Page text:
Lawsuit Defending Freedom of Belief in New York Goes to Trial
Lawsuit Defending Freedom of Belief in New York Goes to Trial
Falun Gong practitioners allege a campaign of hate orchestrated from Beijing carried out on Flushing's streets

NEW YORK—In 2008, Alex Zhang was being held in solitary confinement in a small concrete cell at Wuling Prison in Hunan Province because the faith he practiced had been targeted for elimination by the Chinese Communist Party. His daily food rations consisted of a steamed bun and a bowl of cold cabbage soup, slid through a flap on the door. His bed was two hard, wooden boards atop a concrete block.

For years, the authorities had been attempting to coercively re-educate—commonly known as brainwash—Zhang into believing that his spiritual practice was dangerous. The last thing he expected to be shown was a video taken in the streets of New York.

But again and again he was forced to watch scenes from Flushing, a Chinese enclave in the farthest reaches of Queens, where Chinese living in New York unleash their fury against practitioners of Falun Gong, a meditation practice to which Zhang adheres. Video shows them berating, abusing, and shoving Falun Gong protesters.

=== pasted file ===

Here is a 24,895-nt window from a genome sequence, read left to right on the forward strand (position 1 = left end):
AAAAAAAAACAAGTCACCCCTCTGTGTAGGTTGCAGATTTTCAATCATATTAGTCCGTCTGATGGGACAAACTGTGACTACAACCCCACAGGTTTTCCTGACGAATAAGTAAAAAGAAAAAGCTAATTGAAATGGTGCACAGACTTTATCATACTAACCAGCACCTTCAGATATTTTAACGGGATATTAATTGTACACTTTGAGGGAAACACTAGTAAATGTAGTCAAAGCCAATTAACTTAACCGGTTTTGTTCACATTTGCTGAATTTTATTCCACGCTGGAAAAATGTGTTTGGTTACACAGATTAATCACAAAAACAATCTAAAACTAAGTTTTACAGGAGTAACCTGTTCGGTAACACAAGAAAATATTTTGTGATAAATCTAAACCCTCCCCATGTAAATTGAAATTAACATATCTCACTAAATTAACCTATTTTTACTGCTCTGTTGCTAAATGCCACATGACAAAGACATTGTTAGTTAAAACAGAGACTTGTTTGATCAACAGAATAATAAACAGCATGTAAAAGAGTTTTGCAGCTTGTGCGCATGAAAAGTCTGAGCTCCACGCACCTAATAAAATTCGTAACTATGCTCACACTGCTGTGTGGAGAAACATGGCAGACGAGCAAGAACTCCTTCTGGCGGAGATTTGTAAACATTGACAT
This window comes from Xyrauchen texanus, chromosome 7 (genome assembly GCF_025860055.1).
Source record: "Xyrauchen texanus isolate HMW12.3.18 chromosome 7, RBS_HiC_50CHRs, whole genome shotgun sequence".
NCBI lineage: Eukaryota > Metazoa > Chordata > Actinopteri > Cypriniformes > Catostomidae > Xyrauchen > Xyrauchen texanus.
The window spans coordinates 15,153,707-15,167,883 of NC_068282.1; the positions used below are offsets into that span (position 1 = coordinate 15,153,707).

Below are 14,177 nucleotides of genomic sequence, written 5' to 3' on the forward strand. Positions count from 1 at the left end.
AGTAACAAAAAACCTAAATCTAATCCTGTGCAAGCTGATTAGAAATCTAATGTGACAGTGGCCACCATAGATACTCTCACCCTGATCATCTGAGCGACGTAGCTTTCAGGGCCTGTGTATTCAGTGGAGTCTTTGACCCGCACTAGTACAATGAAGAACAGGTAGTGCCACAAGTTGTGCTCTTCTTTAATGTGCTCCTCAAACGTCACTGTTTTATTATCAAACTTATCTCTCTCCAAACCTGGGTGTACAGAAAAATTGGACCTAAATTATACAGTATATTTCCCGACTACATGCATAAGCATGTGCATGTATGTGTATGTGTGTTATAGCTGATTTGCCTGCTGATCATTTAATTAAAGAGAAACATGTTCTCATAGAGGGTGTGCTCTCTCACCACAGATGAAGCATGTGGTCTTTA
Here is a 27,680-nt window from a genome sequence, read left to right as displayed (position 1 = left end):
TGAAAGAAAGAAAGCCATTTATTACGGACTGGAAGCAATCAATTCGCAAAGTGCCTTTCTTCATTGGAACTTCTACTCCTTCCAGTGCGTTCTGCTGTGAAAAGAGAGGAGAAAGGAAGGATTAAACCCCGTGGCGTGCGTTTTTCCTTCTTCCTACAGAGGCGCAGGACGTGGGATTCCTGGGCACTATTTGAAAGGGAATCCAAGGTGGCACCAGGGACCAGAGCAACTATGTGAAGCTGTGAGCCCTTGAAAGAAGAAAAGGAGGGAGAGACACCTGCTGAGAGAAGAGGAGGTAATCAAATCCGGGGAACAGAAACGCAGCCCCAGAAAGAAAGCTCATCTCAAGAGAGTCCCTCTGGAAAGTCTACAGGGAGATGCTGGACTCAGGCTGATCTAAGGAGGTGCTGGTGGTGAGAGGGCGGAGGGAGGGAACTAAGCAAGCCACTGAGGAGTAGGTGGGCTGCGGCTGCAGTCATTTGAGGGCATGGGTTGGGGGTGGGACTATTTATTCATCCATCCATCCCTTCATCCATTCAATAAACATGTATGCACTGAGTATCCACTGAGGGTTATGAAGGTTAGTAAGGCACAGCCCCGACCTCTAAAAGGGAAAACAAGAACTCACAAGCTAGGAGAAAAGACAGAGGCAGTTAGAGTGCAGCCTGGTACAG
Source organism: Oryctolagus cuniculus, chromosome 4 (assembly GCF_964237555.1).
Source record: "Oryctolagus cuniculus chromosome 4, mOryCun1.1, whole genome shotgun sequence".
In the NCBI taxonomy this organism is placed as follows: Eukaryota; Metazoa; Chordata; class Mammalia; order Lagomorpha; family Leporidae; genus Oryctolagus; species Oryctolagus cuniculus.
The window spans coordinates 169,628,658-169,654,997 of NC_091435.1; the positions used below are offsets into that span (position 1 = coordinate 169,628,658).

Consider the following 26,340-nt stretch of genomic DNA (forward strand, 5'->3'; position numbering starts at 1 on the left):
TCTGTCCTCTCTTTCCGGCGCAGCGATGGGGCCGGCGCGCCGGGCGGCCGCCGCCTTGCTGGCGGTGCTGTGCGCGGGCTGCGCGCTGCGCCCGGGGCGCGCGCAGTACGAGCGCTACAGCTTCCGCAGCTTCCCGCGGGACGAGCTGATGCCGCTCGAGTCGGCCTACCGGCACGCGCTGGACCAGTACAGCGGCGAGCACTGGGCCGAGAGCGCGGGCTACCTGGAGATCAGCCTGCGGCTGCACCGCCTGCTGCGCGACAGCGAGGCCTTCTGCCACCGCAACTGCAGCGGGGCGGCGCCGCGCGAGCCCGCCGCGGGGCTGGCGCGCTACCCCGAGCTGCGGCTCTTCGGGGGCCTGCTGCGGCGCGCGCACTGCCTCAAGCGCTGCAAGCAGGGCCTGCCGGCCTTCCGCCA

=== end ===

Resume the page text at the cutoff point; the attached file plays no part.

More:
“They’re the degenerates of our race,” shouts one woman. “We represent the voice of the people … They represent the scum of humanity,” says a man, loudly, as he pumps his fist in the air. “We came to oppose these Falun Gong mongrels,” adds a young man, using a term that is particularly vitriolic in Chinese. The atmosphere is angry and excited.

This incident, and a string of incidents like it—bilious political spite, often violent, loosed against a group of peaceful religious practitioners—is at the heart of a recent civil lawsuit that Magistrate Vera M. Scanlon in the Eastern District of New York has recommended proceed to trial in a decision on March 28.

The complaint, filed in March 2015, describes these acts as an extension in the United States of the campaign of “douzheng” waged against Falun Gong by communist authorities in China. The complaint translates the Chinese term “douzheng,” which traces back to the Party’s history of violent class struggle during the Cultural Revolution, as “violent suppression.” For what it says is the campaign of hate directed at the plaintiffs’ beliefs, the suit seeks compensatory and punitive damages.